There were some fundamental problems with the roads, as recorded in the Commission of enquiry into the Public Works Department in 1902. They were in poor condition, “There are no foundations to any of the roads. They were cut out of the hill in the early days, and macadam (mixture of soil and stone) was laid on the top without any foundation, and the consequence is that so soon as we put macadam on now it wears into holes on account of having nothing to support it underneath. Then again we have to use very soft stone. This granite we are using is what is known as telepathic granite, and in rainy weather it breaks up and forms into mud, and in dry weather becomes dust.” When asked why a foundation was not provided, the response was; “It would be an enormous expense”.
The Commission of Enquiry concluded: “The evidence regarding roads shows that road-making in this Colony is not an easy matter, and that opinions vary as to the best mode of constructing roads, and the most suitable materials to be used in such construction. Amidst such a variety of opinion it is difficult to arrive at a definite conclusion, but, as the present condition of the roads cannot be regarded as satisfactory, the Commission would urge the necessity of every attempt being made to bring them into a state creditable to the Colony… weight of that evidence tends to show that the present mode of constructing roads is faulty.”
The suggestions to address the situation were: “ [the] Commission recommends that a portion of a road in a busy thoroughfare be laid with asphalt and another portion with wood pavement with a view to ascertaining whether roads constructed of either material are likely to prove a success in this Colony.”
In 1905 a trial was undertaken to test different types of paving. At the junction between Des Voeux Road and Pedder Street wooden blocks were laid, on a short section of Queens Road West slabs of granite were placed and in 1906, granite sets 6” by 6” by 3” were installed. The results of the trials are not given in the records but concrete and granite macadam continued to be the normal until tar macadam was introduced in 1908. By 1915 with the opening of a Government Quarry, it was possible to get all the necessary grades of stone to produce a quality asphalt, this would replace granite setts, macadam and concrete to become the standard road surfacing material for the territory.
Weather continued to cause problems; as reported in 1899; “A heavy rainstorm and flood on the south side, resulted in the undermining and destruction of one of the piers of the bridge at Aberdeen Paper Mills, and from similar causes a large culvert on the Shaukiwan Road was carried away making a considerable break in the road.”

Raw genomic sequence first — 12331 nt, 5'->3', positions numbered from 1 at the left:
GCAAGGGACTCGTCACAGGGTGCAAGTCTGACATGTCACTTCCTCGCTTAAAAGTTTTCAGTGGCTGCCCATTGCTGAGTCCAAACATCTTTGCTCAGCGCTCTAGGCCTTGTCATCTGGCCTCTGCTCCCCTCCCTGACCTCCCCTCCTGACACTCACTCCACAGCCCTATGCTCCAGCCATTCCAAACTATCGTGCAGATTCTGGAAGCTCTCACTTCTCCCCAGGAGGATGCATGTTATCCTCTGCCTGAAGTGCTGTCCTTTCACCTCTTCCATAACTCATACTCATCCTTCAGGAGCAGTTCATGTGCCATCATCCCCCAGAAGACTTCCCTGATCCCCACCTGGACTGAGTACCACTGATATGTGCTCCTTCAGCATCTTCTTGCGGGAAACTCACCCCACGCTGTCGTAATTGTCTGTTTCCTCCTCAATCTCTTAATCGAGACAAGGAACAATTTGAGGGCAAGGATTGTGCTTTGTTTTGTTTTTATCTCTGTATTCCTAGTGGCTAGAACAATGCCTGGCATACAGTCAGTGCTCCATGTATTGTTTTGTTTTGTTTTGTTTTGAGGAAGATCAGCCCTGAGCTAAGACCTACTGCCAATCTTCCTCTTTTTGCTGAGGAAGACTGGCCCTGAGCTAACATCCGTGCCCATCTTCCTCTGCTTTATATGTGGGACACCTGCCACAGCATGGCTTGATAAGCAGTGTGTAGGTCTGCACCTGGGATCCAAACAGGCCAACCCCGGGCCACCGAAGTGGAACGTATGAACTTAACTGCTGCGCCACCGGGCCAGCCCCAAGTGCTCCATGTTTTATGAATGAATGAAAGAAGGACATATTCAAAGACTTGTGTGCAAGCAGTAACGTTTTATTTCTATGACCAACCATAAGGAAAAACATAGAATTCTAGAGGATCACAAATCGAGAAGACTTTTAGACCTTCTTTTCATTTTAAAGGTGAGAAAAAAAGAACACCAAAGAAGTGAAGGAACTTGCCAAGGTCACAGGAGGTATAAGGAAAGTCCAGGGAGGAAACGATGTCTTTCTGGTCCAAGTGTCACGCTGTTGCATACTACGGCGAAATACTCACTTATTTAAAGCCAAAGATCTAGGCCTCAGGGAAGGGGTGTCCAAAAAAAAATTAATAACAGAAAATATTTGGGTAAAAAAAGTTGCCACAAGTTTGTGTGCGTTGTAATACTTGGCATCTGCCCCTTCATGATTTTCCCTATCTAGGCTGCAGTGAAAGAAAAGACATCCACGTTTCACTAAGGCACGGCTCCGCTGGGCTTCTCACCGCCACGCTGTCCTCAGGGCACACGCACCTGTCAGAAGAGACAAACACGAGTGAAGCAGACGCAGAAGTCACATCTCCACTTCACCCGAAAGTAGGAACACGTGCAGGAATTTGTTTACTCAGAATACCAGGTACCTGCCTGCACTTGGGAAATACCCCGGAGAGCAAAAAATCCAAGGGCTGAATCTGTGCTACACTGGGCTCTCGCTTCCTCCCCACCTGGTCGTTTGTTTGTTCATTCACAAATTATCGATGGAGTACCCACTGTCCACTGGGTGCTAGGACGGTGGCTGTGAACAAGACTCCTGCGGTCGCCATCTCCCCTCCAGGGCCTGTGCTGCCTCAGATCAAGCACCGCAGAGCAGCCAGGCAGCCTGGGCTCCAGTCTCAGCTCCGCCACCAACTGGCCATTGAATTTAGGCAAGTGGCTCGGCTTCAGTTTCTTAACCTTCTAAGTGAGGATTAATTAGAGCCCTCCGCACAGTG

Road construction continued; by the turn of the century Lugard and Harlech Roads were constructed encircling the Peak, much to the displeasure of the local inhabitants, they thought it “likened the effect of putting a halter around the neck of the Hill of Great Peace”.
The diamond jubilee of Queen Victoria in 1897, was marked by a proposal to build a road around the Island; the scheme was opposed by the military but, after lengthy delays, the section below Mount Davis along the 45m contour (Victoria Road) was commenced.
The advent of the motor car stimulated upgrading the existing carriage roads and by the end of 1915 Pok Fu Lam, Aberdeen and Deep Water Bay were all accessible by car, to be followed by Repulse Bay in 1917, Shek O in 1923 and finally, in 1924, direct vehicle access to the Peak itself After this date road construction on the Island was usually limited to road improvement, for instance to Kellett Road in 1928 and in the following year to Barker Road.
In Kowloon, by 1887 a fairly comprehensive road system was in place south of Austin Road. The first 850 metres of the 30 metre-wide Robinson (Nathan) Road from Middle Road, some 1.1 kilometres of MacDonnell Road (later Canton Road), and Des Voeux Road (later Chatham Road) were all started. Many of the intersecting roads, for example Granville and Kimberley Roads, were already built. To the north of Austin Road the road network was concentrated in the southern Yau MaTei district with the 15 metre-wide and 1.6km-long Station Road (later Shanghai Street) reaching Mong Kok Tsui. A small independent road system had already been constructed in the Hung Hom area near the docks, for example Bulkeley Street and Gillies Avenue.
By the turn of the century there were some 35 kilometres of roads in Kowloon which included the first two original direct links into the newly-leased New Territories, that is those to Kowloon City and the Tong Mi area. In particular the road network in the new development at Yau Ma Tei was well under way and the Hung Hom road system had been enlarged and connected to the extension of Des Voeux (Chatham) Road.
In order to relieve pressure on Victoria’s densely built-up areas with their unhealthy conditions and at the same time to provide an easy access to facilitate opening up of the New Territories, the Harbour Master in 1901 proposed the construction of a cross-harbour bridge between Pottinger Street on the Island and Robinson (Nathan) Road, there being no engineering difficulty or “any practical obstruction or even inconvenience to shipping”, the deck being 12 metres above high water with a swinging or lifting central span. Nevertheless the scheme was not developed and Hong Kong had to wait another 70 years before a fixed cross-harbour connection was constructed.